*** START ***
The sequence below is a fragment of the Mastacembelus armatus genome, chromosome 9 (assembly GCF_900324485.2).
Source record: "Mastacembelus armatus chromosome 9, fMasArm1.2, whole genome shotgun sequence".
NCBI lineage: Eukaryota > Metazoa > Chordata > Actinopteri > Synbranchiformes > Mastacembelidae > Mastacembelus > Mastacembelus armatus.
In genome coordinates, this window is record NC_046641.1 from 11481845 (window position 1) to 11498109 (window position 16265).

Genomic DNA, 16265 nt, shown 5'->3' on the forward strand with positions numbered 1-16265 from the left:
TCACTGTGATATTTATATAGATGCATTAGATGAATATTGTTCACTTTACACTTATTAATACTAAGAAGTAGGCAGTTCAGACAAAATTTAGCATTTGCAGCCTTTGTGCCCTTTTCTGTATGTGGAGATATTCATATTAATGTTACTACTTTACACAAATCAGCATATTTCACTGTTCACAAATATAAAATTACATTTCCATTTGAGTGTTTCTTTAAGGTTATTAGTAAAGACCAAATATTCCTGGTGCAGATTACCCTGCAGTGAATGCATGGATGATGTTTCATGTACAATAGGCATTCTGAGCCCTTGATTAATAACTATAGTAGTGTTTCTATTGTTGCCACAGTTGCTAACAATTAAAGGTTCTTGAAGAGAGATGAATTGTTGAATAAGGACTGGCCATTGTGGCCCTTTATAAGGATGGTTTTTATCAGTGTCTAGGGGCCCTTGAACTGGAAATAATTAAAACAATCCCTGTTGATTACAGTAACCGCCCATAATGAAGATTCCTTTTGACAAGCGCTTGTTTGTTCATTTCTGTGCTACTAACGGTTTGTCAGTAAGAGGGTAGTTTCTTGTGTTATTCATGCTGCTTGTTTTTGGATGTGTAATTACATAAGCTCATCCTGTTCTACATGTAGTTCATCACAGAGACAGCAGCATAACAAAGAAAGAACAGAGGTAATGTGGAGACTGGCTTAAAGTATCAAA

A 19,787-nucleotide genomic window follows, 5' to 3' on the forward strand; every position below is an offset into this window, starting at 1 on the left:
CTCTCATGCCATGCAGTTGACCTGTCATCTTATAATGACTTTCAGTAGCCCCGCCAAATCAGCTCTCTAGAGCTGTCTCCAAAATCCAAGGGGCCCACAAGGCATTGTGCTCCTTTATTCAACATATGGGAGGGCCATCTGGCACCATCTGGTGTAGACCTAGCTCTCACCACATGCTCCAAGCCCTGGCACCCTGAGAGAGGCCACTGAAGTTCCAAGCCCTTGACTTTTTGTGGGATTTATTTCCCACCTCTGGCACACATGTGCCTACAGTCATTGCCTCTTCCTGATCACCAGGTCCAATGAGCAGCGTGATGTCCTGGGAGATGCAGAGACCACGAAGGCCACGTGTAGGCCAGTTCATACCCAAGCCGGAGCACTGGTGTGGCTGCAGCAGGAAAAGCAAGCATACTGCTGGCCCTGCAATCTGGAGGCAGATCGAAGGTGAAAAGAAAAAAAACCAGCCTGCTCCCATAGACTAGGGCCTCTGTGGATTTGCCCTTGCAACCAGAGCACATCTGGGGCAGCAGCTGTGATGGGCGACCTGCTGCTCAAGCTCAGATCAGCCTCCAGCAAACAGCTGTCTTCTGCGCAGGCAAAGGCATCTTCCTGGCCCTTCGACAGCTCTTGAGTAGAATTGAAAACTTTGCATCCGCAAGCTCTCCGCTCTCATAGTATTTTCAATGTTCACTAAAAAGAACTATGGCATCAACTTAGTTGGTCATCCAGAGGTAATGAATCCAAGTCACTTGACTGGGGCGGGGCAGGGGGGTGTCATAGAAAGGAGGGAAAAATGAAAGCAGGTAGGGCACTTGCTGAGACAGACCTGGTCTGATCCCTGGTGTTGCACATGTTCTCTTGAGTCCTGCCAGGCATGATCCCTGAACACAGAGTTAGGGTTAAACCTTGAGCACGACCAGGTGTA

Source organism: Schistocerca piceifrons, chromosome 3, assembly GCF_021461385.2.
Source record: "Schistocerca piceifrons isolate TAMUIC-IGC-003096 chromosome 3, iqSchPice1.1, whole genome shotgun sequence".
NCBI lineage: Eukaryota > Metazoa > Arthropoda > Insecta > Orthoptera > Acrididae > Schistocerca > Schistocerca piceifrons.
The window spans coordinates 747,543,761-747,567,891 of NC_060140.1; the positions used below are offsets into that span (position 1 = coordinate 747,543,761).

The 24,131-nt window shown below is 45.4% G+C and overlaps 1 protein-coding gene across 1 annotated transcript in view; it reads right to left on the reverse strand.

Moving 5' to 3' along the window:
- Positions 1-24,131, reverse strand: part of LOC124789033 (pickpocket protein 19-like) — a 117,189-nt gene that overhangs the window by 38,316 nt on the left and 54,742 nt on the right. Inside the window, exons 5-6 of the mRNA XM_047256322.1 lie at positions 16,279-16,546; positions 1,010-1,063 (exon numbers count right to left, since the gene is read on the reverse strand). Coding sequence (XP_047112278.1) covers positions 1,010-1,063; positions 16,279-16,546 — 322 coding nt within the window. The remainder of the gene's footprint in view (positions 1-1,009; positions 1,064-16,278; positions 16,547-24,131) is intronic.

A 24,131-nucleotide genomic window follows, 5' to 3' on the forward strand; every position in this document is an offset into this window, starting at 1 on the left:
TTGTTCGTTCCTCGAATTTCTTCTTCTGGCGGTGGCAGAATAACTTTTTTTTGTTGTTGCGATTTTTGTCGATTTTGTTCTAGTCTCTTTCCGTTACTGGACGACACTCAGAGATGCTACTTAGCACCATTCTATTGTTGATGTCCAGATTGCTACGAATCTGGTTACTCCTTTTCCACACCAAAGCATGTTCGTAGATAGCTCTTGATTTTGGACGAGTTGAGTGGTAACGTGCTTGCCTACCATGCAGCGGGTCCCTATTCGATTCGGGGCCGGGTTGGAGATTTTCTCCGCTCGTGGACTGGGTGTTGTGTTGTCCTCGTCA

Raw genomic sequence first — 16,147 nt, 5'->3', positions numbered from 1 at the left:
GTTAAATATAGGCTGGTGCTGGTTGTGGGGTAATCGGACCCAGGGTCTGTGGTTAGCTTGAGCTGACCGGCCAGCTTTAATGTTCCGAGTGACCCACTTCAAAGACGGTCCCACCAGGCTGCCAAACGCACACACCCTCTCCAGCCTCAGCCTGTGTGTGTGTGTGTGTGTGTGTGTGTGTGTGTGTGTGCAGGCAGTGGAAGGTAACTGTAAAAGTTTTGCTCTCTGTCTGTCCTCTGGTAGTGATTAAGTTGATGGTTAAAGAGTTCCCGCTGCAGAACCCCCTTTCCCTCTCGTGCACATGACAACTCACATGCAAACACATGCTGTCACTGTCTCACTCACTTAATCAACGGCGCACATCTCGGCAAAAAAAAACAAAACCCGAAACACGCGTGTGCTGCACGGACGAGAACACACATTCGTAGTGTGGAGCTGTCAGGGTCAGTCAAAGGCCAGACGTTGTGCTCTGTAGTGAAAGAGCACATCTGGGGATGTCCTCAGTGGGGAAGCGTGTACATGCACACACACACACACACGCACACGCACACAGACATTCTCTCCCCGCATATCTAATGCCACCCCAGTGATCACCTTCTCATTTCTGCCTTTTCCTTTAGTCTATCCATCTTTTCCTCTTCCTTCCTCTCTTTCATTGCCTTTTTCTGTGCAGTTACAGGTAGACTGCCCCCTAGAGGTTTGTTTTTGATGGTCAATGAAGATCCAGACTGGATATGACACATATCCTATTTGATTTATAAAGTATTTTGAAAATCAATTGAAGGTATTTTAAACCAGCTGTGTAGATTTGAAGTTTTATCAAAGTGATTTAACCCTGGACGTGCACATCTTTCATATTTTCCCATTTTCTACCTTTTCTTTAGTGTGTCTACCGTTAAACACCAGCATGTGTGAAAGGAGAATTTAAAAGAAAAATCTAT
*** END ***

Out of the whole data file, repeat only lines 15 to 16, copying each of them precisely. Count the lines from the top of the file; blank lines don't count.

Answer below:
- Positions 1-24,131, reverse strand: part of LOC124789033 (pickpocket protein 19-like) — a 117,189-nt gene that overhangs the window by 38,316 nt on the left and 54,742 nt on the right. Inside the window, exons 5-6 of the mRNA XM_047256322.1 lie at positions 16,279-16,546; positions 1,010-1,063 (exon numbers count right to left, since the gene is read on the reverse strand). Coding sequence (XP_047112278.1) covers positions 1,010-1,063; positions 16,279-16,546 — 322 coding nt within the window. The remainder of the gene's footprint in view (positions 1-1,009; positions 1,064-16,278; positions 16,547-24,131) is intronic.

A 24,131-nucleotide genomic window follows, 5' to 3' on the forward strand; every position in this document is an offset into this window, starting at 1 on the left: